Tuesday, May 26, 2015

Coke did not pay for its Mad Men finale role

Coca-Cola's premium position at the end of the "Mad Men" series finale was the real thing, not a paid integration, according to the company. In case you were wondering, they did not pay for the placement. The brand just got lucky, scoring the kind of free exposure every brand would kill for, and sending off the series with a real warm-fuzzy. I guess that’s the kind of thing a hundred years or so of brand equity, and groundbreaking advertising from agency McCann Erickson, will do for you. And it helps to be in the right place – in advertising history, that is. Makes me ask, "Was 1971 really the end of advertising's golden era?"
Read the details, and related stories, in Ad Age

Tuesday, May 19, 2015

Mad Men Will be Remembered as a Television Milestone

With the Mad Men series finale behind us, there isn't much for me to add. I've been on the record as stating that Matt Weiner's two TV epics, The Sopranos and Mad Men, were the best things on TV. Mad Men, considering the incredible depth of its characters, its acclaim, its historical accuracy, etc. make it a TV milestone. In the near future, people will speak of television series in terms of "before Mad Men" or "after Mad Men." Talk about setting a "high water mark!"

The New York Times ran a pretty good recap of the finale. I know you'll want to give it a look, think about all those great characters, and smile. Not a broad smile, just a little one, like the one expressed by Don Draper on that hillside.

For a while, I suspect those of us who came to love that show, and its brilliantly developed characters, will feel a kind of emptiness not unlike the kind expressed by the man in Draper's second seminar - like we're sitting on the refrigerator shelf, waiting for someone to open the door.

Sunday, May 3, 2015

Should Tiffany's new classically styled watch be in the same conversation as Apple Watch?

A new TV spot for Tiffany promotes the brand’s classically styled CT60 watch with “A New York Minute.” The spot – 60 seconds, of course – celebrates New York and the brand’s establishment of the “New York Minute” when Charles Tiffany put one of the city’s first mainstay clocks outside the store.
Wrapping up his Adweek / Agency Spy article, Eric Oster asks, "will it be enough to persuade them to purchase the classic design of the CT60 over Apple’s sleek new tech?"

On this topic, I have a question of my own: Are Oster and others asking similar questions around Apple’s launch even momentarily considering market segmentation? Or is he making the knee-jerk assumption that everyone will buy an Apple watch just because it's new, it's from Apple, and it has more functions, so therefore it will surely replace the traditional wristwatch?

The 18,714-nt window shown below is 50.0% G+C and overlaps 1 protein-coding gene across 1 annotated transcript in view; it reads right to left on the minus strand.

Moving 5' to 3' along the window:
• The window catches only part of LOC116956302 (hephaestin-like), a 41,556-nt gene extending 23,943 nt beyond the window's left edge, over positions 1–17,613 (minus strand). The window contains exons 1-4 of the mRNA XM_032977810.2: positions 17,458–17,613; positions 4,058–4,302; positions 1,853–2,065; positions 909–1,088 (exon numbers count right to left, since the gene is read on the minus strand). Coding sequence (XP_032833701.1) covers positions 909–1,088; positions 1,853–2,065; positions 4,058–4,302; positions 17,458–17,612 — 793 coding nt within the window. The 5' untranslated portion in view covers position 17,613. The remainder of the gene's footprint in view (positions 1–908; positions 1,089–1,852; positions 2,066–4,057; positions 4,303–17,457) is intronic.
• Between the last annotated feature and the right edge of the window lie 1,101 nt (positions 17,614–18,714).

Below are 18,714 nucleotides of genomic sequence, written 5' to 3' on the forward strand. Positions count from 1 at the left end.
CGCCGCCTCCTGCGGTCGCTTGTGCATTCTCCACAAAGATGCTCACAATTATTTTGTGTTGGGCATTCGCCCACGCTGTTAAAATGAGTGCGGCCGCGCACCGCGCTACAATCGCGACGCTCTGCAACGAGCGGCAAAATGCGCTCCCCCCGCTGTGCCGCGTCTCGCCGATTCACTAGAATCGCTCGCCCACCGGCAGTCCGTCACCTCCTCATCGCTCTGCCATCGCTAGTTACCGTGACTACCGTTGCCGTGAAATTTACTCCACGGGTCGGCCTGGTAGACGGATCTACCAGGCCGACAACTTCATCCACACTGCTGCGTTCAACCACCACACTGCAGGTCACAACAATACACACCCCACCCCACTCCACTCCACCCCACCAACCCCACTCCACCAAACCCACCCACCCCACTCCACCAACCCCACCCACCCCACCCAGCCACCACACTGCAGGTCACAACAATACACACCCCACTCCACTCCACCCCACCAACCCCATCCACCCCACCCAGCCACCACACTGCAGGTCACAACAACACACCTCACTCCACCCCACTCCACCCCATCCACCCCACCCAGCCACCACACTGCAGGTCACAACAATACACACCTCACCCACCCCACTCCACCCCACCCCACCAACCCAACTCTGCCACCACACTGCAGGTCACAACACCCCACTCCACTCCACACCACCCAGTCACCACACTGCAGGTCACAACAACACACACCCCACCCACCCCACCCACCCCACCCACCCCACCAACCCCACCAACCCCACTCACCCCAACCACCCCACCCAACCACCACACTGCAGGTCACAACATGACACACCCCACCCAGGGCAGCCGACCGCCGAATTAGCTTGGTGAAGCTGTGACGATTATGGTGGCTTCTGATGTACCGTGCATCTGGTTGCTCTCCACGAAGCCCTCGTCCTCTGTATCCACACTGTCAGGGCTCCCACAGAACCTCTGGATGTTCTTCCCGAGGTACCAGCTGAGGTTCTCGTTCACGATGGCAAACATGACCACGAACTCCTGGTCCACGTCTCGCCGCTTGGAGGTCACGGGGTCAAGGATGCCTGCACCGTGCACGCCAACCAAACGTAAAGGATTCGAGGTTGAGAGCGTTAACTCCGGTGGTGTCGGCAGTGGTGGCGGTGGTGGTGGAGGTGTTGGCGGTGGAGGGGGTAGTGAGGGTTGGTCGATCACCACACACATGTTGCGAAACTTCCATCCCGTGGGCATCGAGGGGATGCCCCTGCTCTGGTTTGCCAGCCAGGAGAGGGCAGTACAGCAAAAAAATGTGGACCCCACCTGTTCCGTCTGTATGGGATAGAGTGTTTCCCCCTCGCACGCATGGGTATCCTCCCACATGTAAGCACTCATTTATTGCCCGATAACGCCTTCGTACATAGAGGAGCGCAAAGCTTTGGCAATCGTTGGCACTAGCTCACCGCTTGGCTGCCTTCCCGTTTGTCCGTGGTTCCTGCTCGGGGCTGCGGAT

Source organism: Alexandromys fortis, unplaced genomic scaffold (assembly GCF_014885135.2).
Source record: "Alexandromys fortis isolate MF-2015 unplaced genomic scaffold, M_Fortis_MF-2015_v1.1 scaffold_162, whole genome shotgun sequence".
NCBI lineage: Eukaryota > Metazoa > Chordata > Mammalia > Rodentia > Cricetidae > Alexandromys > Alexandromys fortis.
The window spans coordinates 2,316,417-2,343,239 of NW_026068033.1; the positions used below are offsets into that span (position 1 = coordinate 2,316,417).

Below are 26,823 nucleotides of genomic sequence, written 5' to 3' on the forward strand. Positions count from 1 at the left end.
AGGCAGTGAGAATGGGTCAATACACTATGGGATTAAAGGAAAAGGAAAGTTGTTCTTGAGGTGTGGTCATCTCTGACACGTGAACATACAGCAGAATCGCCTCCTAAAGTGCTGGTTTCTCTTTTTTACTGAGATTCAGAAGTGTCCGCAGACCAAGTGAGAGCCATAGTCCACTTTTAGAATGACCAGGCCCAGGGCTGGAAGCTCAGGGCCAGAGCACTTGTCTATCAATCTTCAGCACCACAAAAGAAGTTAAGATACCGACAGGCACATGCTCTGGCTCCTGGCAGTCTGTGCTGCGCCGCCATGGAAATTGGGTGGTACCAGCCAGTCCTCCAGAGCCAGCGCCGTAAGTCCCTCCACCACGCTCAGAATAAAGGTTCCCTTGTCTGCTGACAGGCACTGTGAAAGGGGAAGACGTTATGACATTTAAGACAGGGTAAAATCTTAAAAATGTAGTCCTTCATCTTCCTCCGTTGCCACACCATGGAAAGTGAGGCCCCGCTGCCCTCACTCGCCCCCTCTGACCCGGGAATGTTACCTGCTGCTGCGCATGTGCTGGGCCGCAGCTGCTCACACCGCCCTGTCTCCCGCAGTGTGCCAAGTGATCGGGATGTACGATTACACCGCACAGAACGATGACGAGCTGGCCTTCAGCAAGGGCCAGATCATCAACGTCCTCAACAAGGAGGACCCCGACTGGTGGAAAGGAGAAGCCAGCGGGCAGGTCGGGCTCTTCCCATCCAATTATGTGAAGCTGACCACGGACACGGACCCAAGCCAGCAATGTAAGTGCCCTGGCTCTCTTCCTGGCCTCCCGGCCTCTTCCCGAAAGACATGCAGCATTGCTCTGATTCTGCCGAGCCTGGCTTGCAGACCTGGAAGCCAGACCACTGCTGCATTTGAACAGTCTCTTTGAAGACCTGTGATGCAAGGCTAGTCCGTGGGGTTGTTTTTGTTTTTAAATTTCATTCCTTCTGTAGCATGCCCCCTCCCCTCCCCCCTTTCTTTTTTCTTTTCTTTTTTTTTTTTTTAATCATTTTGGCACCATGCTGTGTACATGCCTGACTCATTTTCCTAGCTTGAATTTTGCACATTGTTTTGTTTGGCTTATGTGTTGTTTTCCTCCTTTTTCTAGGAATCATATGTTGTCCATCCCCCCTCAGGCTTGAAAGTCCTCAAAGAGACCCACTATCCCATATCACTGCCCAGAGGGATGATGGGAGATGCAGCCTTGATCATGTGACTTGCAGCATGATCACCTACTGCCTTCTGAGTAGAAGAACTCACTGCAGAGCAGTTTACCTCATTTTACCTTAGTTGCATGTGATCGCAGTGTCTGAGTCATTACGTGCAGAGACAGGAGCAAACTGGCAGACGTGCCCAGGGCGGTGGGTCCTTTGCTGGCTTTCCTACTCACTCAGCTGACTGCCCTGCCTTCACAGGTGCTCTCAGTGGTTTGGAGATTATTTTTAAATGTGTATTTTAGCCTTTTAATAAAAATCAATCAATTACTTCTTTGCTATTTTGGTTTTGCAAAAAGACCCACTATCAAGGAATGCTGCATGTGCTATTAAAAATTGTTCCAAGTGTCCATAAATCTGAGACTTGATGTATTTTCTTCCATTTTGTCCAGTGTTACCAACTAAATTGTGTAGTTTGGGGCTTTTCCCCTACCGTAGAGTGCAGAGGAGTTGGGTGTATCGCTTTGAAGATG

It's not much of a stretch to conclude that the classically-styled watch and the 'sleek new tech' watch have completely different buyer profiles. I think those who are aficionados of 'fine timepieces' will view Apple watch as a joke; a gadget for nerds, like those nerdy digital watches from the 80's, and avoid it like the plague. 

Here's another observation. Is it just me, or does the "New York Minute" tag make you think of that dark, brooding Don Henley song? Yes, as in marketing and life itself, in a New York minute, everything can change.

Friday, May 1, 2015

Remembering Joel M. Van Citters: 1949-2015

When you develop personal and professional relationships over a certain number of years there will eventually be loss. People move on. They sometimes drift away. Sometimes, as in the case of my dear friend and former creative partner Don Adamec, they depart suddenly, leaving behind confusion and a sense of loss that is impossible to describe. In other cases, because you’ve been out of touch, news of their passing doesn’t reach you until a bit later.
I learned just the other day of the passing of Joel Van Citters. Talented, accomplished and supremely confident, Joel was a pleasure to work with. As an award-winning TV Producer-Director he knew what he was doing, had little patience for B.S., whether from clients or creative directors, and the clients, for the most part, admired the way he got the job done. We weren’t close personally, but I will remember very fondly the time we spent together and the quality work we produced together.

A few years back we worked together on a promotional video for Ringling College of Art & Design’s International Design Summit. When we needed a young woman to do some moves on camera, I suggested my daughter, whom Joel had never seen. Without hesitation and in a distinct "been there, done that" tone, he reminded me that when the client says, “Let’s use my daughter as a model, she’s really pretty,” it usually means she has a face only a mother could love. In this case, I sent him a few photos of Devon, who was then 18 years of age, and his response was priceless. He first wanted to know if I had a machine gun turret under the front porch to keep the boys away and, second, when can we shoot? Devon and Joel enjoyed working together. 
I’ve posted the video to the CCM YouTube Channel
Finally, here's the link to Joel's Herald-Tribune Obit